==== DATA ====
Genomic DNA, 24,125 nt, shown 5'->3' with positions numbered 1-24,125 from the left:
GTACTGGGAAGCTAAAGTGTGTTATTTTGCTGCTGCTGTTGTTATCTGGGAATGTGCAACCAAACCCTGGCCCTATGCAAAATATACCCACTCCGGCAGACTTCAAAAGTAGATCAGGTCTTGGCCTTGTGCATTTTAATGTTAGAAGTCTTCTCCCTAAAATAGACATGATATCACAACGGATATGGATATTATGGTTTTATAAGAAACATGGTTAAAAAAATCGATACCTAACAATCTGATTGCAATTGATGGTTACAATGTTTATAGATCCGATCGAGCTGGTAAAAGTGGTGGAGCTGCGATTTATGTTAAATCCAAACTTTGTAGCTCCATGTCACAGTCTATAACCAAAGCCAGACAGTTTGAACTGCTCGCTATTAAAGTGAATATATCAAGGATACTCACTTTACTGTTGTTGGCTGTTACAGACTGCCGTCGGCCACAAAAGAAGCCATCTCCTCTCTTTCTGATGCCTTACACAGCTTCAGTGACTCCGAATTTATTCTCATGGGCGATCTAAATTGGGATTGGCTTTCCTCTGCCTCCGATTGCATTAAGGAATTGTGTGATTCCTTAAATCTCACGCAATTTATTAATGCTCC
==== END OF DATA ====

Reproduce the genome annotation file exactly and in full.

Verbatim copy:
Genomic DNA, 24,125 nt, shown 5'->3' with positions numbered 1-24,125 from the left:
GTACTGGGAAGCTAAAGTGTGTTATTTTGCTGCTGCTGTTGTTATCTGGGAATGTGCAACCAAACCCTGGCCCTATGCAAAATATACCCACTCCGGCAGACTTCAAAAGTAGATCAGGTCTTGGCCTTGTGCATTTTAATGTTAGAAGTCTTCTCCCTAAAATAGACATGATATCACAACGGATATGGATATTATGGTTTTATAAGAAACATGGTTAAAAAAATCGATACCTAACAATCTGATTGCAATTGATGGTTACAATGTTTATAGATCCGATCGAGCTGGTAAAAGTGGTGGAGCTGCGATTTATGTTAAATCCAAACTTTGTAGCTCCATGTCACAGTCTATAACCAAAGCCAGACAGTTTGAACTGCTCGCTATTAAAGTGAATATATCAAGGATACTCACTTTACTGTTGTTGGCTGTTACAGACTGCCGTCGGCCACAAAAGAAGCCATCTCCTCTCTTTCTGATGCCTTACACAGCTTCAGTGACTCCGAATTTATTCTCATGGGCGATCTAAATTGGGATTGGCTTTCCTCTGCCTCCGATTGCATTAAGGAATTGTGTGATTCCTTAAATCTCACGCAATTTATTAATGCTCC